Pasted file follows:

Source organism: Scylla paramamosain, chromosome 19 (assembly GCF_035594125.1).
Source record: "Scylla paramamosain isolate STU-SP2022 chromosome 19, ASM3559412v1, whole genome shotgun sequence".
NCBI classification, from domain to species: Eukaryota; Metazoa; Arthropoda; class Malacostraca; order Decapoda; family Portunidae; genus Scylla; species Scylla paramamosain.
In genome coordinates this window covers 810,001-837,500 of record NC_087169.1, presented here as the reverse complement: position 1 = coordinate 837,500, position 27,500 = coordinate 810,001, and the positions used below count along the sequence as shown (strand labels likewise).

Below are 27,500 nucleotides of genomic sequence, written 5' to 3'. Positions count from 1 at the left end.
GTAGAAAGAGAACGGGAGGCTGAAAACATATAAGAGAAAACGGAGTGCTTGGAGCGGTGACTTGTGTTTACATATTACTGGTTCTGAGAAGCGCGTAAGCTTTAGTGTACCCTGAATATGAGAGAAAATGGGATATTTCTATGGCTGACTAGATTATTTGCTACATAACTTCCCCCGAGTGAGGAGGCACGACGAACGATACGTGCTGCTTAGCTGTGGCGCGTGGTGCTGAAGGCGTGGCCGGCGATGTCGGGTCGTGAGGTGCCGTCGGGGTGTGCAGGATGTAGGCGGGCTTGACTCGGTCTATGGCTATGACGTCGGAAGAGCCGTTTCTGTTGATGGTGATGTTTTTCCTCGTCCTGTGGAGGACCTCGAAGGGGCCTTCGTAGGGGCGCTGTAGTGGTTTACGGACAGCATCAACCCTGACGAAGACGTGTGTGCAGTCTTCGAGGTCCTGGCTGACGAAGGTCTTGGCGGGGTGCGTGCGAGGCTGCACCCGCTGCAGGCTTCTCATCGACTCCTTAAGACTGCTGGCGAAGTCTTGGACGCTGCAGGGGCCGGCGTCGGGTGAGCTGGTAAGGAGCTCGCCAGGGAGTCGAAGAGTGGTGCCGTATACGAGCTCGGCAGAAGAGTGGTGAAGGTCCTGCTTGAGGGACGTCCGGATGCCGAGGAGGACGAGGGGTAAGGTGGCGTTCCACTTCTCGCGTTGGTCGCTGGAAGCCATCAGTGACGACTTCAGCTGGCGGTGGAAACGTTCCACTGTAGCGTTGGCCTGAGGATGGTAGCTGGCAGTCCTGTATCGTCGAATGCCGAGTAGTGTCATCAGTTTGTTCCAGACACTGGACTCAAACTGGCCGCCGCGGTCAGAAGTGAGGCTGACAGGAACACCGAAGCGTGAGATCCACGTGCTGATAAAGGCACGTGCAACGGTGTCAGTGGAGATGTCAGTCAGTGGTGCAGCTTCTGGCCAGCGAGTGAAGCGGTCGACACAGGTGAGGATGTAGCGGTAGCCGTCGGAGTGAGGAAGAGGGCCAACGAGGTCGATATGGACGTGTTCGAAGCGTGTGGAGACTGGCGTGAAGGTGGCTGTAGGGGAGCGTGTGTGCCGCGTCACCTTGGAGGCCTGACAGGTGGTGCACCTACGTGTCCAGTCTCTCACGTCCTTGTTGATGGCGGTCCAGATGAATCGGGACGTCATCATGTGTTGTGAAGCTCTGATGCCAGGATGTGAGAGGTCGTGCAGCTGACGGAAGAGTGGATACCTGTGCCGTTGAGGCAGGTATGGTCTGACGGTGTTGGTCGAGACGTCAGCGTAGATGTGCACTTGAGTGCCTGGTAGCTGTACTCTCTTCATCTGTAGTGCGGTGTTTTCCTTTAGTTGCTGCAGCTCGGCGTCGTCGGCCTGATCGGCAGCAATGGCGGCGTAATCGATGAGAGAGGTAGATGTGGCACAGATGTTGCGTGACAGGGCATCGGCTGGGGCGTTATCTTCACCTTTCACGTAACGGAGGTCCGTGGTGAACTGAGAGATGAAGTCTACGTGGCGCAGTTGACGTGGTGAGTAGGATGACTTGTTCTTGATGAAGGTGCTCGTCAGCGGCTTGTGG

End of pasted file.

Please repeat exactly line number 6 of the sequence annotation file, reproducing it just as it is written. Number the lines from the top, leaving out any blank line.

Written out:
GTAGAAAGAGAACGGGAGGCTGAAAACATATAAGAGAAAACGGAGTGCTTGGAGCGGTGACTTGTGTTTACATATTACTGGTTCTGAGAAGCGCGTAAGCTTTAGTGTACCCTGAATATGAGAGAAAATGGGATATTTCTATGGCTGACTAGATTATTTGCTACATAACTTCCCCCGAGTGAGGAGGCACGACGAACGATACGTGCTGCTTAGCTGTGGCGCGTGGTGCTGAAGGCGTGGCCGGCGATGTCGGGTCGTGAGGTGCCGTCGGGGTGTGCAGGATGTAGGCGGGCTTGACTCGGTCTATGGCTATGACGTCGGAAGAGCCGTTTCTGTTGATGGTGATGTTTTTCCTCGTCCTGTGGAGGACCTCGAAGGGGCCTTCGTAGGGGCGCTGTAGTGGTTTACGGACAGCATCAACCCTGACGAAGACGTGTGTGCAGTCTTCGAGGTCCTGGCTGACGAAGGTCTTGGCGGGGTGCGTGCGAGGCTGCACCCGCTGCAGGCTTCTCATCGACTCCTTAAGACTGCTGGCGAAGTCTTGGACGCTGCAGGGGCCGGCGTCGGGTGAGCTGGTAAGGAGCTCGCCAGGGAGTCGAAGAGTGGTGCCGTATACGAGCTCGGCAGAAGAGTGGTGAAGGTCCTGCTTGAGGGACGTCCGGATGCCGAGGAGGACGAGGGGTAAGGTGGCGTTCCACTTCTCGCGTTGGTCGCTGGAAGCCATCAGTGACGACTTCAGCTGGCGGTGGAAACGTTCCACTGTAGCGTTGGCCTGAGGATGGTAGCTGGCAGTCCTGTATCGTCGAATGCCGAGTAGTGTCATCAGTTTGTTCCAGACACTGGACTCAAACTGGCCGCCGCGGTCAGAAGTGAGGCTGACAGGAACACCGAAGCGTGAGATCCACGTGCTGATAAAGGCACGTGCAACGGTGTCAGTGGAGATGTCAGTCAGTGGTGCAGCTTCTGGCCAGCGAGTGAAGCGGTCGACACAGGTGAGGATGTAGCGGTAGCCGTCGGAGTGAGGAAGAGGGCCAACGAGGTCGATATGGACGTGTTCGAAGCGTGTGGAGACTGGCGTGAAGGTGGCTGTAGGGGAGCGTGTGTGCCGCGTCACCTTGGAGGCCTGACAGGTGGTGCACCTACGTGTCCAGTCTCTCACGTCCTTGTTGATGGCGGTCCAGATGAATCGGGACGTCATCATGTGTTGTGAAGCTCTGATGCCAGGATGTGAGAGGTCGTGCAGCTGACGGAAGAGTGGATACCTGTGCCGTTGAGGCAGGTATGGTCTGACGGTGTTGGTCGAGACGTCAGCGTAGATGTGCACTTGAGTGCCTGGTAGCTGTACTCTCTTCATCTGTAGTGCGGTGTTTTCCTTTAGTTGCTGCAGCTCGGCGTCGTCGGCCTGATCGGCAGCAATGGCGGCGTAATCGATGAGAGAGGTAGATGTGGCACAGATGTTGCGTGACAGGGCATCGGCTGGGGCGTTATCTTCACCTTTCACGTAACGGAGGTCCGTGGTGAACTGAGAGATGAAGTCTACGTGGCGCAGTTGACGTGGTGAGTAGGATGACTTGTTCTTGATGAAGGTGCTCGTCAGCGGCTTGTGG